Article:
Facebook’s dark design: it’s not just the algorithms

In the midst of our current Facebook debate, have we ignored a central question? The public scrutiny focused almost entirely on the company and its practices. Congressional testimony from a whistleblower earlier this fall – and the the wall street journals continuous exposuresstar— revealed the extent to which its employees knew, through their own research, of the damage caused by their product. And yet the product itself was strangely absent from much of the discussion.

Algorithms were discussed, including how Facebook determines which posts users see, and how rankings promote sensational content, fuel extremism and help spread misinformation. And user interface experts have long noted the myriad of small and subtle ways in which sites like Facebook nudge the user into more frequent and impetuous interactions.

These things are important and their perverse effects are well known, if not always recognised. But the essence of a software product (like the Facebook application) is not in the buttons and colors that appear on the screen, nor in the algorithms that prioritize one piece of data over another. Instead, it resides in the Notions of an app – the behavioral building blocks we interact with – that shape how we use and understand it, and determine the impacts of our actions.

The concepts of ‘news feed’, ‘likes’, ‘friends’, ‘tagging’, etc., are at the heart of Facebook, and their careful examination reveals how Facebook’s design often serves unrelated interests. of users, but of Facebook itself. . In other words, these concepts are driving Facebook’s broader societal impacts, and the damage they cause is not accidental, but intentional.

The purpose of the news is, according to Facebook, connect people to the stories that matter most to them. If so, you should be able to filter and sort posts just like you would for items in an online store. And yet Facebooks newsfeed doesn’t just have the most basic controls, but isn’t even stable: refreshing your browser window will show you a new selection of posts, not only changing their order, but even deleting the best posts you might have wanted to read.

WeWe’re so familiar with this concept that we don’t notice how strange it is. The concept of the News Feed has conditioned us to accept what seems like an almost random selection of posts, opening the void into which Facebook can insert the algorithms that override our own choices.

Imagine how many books Amazon would sell if connected us to the books that matter most” by showing us ever-changing title lists. Now, you might argue that these practical concerns aren’t what Facebookdesigners have in mind. It might surprise you, then, to read in their own manifesto of seven guiding principles that entitled “useful”, which begins: Our product is more utilitarian than entertaining, intended for repeated daily use, delivering effective value.

Sometimes the problem is not an individual concept but the way several concepts are superimposed. We all know the concept of positive votein which usersapprovals or disapprovals of articles (like comments on a newspaper article) are aggregated to rank them by popularity. Wehave also seen (in Slack, for example) the concept of reaction, where readers can respond to a post with a smiley or a heart. Facebooks to like the concept ingeniously merges these two; react to a message with a heart the implicit vote. What not all users realize is that an angry reaction also counts as an upvote, and according to a recent report, any emotional reaction matters more than just a like. Designing to separate these concepts would allow users to make independent decisions: express anger, for example, without contributing a messagethe promotion. This, however, would not serve the interests of Facebook.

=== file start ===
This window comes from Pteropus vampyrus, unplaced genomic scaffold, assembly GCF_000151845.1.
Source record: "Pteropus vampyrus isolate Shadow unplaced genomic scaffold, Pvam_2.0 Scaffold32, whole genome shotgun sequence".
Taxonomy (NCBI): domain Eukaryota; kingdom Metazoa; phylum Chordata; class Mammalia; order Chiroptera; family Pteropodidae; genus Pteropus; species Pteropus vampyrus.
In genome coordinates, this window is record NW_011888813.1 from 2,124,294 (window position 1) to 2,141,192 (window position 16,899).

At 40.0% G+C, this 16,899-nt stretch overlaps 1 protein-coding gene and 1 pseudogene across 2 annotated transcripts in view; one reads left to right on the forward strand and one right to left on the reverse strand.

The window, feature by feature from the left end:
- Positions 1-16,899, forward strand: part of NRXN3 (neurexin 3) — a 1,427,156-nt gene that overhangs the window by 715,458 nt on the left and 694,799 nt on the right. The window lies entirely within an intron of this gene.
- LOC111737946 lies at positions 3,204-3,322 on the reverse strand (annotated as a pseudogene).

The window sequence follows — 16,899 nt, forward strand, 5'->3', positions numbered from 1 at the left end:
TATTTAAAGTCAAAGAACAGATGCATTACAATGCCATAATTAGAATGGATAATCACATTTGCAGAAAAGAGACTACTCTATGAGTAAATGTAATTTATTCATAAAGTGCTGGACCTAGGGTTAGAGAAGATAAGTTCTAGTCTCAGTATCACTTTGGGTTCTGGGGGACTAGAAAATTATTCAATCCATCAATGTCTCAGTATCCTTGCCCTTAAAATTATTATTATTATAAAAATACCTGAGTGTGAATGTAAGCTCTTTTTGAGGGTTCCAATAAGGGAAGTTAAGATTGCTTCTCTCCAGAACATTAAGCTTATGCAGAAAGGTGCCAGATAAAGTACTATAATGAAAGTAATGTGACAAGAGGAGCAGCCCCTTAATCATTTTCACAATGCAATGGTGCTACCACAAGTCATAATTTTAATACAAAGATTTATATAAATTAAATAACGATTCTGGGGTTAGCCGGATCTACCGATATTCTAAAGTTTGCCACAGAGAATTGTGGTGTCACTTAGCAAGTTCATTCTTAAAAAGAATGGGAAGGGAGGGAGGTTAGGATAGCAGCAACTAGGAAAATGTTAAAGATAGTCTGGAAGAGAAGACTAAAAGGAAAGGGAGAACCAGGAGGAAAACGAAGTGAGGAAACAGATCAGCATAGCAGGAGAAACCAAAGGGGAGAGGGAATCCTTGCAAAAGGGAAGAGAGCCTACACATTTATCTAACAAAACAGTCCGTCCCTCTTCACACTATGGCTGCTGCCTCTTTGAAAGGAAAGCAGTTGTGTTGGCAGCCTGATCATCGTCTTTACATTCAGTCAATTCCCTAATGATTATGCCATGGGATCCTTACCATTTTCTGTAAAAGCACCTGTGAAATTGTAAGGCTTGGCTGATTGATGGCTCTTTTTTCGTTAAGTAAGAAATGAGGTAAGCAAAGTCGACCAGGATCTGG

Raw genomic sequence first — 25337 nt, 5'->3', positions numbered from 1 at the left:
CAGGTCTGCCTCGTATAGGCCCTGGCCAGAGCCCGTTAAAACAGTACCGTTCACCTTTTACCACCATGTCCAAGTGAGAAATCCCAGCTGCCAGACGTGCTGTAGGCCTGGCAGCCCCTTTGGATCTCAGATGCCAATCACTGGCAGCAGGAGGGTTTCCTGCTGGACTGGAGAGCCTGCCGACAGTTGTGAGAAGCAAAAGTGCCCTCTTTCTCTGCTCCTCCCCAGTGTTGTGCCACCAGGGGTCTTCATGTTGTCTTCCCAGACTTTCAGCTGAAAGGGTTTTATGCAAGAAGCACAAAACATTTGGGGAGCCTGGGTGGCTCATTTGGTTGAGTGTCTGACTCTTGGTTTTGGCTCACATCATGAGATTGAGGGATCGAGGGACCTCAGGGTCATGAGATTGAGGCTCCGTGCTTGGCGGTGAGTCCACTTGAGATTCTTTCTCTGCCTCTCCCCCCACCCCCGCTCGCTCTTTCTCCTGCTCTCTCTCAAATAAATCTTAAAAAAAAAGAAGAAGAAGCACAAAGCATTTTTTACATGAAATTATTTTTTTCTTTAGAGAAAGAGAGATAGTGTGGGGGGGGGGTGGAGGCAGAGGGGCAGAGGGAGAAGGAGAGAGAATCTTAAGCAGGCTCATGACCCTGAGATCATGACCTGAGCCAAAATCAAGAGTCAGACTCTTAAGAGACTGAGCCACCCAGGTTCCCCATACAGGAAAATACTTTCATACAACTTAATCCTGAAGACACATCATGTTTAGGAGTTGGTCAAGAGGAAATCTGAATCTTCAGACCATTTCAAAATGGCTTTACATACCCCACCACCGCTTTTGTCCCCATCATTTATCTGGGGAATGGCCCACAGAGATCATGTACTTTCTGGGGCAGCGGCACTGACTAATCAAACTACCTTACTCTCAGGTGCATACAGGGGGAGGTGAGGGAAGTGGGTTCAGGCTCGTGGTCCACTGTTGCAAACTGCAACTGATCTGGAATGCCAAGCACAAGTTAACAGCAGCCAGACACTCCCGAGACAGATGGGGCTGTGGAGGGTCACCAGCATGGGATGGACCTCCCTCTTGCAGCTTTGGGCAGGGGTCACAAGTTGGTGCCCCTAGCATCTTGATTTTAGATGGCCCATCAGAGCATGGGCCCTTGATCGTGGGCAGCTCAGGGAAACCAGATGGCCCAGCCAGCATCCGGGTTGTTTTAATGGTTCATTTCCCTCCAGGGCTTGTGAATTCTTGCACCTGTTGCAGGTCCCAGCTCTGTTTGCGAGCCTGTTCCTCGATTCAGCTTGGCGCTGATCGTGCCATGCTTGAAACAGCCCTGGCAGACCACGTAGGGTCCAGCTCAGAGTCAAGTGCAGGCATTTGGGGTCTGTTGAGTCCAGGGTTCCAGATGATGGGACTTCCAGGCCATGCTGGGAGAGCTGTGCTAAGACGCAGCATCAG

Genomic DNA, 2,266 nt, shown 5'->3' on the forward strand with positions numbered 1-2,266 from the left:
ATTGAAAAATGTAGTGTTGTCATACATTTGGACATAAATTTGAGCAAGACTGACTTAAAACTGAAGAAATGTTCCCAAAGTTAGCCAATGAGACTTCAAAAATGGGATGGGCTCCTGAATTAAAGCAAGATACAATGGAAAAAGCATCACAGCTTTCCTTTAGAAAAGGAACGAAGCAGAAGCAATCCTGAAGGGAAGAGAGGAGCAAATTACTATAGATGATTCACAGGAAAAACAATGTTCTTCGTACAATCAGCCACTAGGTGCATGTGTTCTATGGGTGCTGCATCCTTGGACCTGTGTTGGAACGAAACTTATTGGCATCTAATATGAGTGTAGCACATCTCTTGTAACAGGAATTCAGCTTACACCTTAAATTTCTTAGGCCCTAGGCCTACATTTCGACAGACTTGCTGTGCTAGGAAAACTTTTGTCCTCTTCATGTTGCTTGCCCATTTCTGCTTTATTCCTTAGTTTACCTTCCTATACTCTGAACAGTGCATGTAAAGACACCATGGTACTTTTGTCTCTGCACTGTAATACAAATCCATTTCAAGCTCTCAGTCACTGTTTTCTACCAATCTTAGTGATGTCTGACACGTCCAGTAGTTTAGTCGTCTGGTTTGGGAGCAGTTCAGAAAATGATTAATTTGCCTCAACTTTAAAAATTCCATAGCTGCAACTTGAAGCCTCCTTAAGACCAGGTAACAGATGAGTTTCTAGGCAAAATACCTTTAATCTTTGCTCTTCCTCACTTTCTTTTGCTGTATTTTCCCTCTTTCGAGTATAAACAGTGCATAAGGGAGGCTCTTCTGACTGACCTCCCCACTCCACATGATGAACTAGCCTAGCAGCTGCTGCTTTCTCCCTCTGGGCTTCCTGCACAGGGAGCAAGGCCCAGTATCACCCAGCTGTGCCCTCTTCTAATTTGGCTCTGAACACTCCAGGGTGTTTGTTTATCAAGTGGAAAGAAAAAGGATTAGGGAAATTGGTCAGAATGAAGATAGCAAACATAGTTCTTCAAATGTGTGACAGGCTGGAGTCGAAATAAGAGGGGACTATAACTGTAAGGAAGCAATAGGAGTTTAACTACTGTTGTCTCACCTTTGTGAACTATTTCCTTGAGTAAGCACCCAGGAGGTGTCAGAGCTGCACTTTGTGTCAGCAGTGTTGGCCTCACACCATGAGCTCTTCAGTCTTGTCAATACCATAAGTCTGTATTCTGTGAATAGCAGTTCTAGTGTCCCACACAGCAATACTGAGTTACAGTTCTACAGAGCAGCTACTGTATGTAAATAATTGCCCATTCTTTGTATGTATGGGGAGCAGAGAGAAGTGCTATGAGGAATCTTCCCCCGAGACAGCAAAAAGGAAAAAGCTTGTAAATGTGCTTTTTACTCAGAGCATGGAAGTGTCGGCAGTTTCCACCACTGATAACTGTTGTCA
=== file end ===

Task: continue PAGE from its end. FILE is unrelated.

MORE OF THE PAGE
Problems can also arise in the way concepts are synchronized with each other. Some degree of automation, in which actions in one concept can trigger actions in another, is often desirable; if you refuse a invitation in your calendar, for example, you expect the Event to delete. But such links do not always correspond to what the user wants. When you label someone in a photo on Facebook, their name is attached to the image. Additionally, however, the visibility of the photo changes: now all the friends of the tagged person can see it. In effect, this means that someone can share your photo not only with their friends but also with yours. You can disable this behavior, but unfortunately itis the default and many users do notI’m not even aware of it. Worse, anyone can tag you, even if they’re not a friend, and thatnot clear what control you have in this case: Facebooks help page ominously warns that tags from people you are not friends with may appear in your timeline review.

In all of these cases, Facebook’s design is complex and carefully considered. The problem isn’t some glaring design flaw that subverts the concept’s purpose. Rather, the real goal may not be what we users had in mind: it might be Facebook’s, not ours.

Today’s consumers are more design conscious than ever before. We expect our devices and products to be easy to use, with features that match our needs. As software products become increasingly ubiquitous in all aspects of our lives, we must balance an appreciation of the benefits they bring with a cool assessment of the risks they pose. Such an evaluation should start with the basic concepts of a product, and by asking a simple question: what needs are they intended to meet?


daniel jackson is a professor of computer science at MIT and author of The Essence of Software: Why Concepts Matter for Great Design.

Sharon D. Cole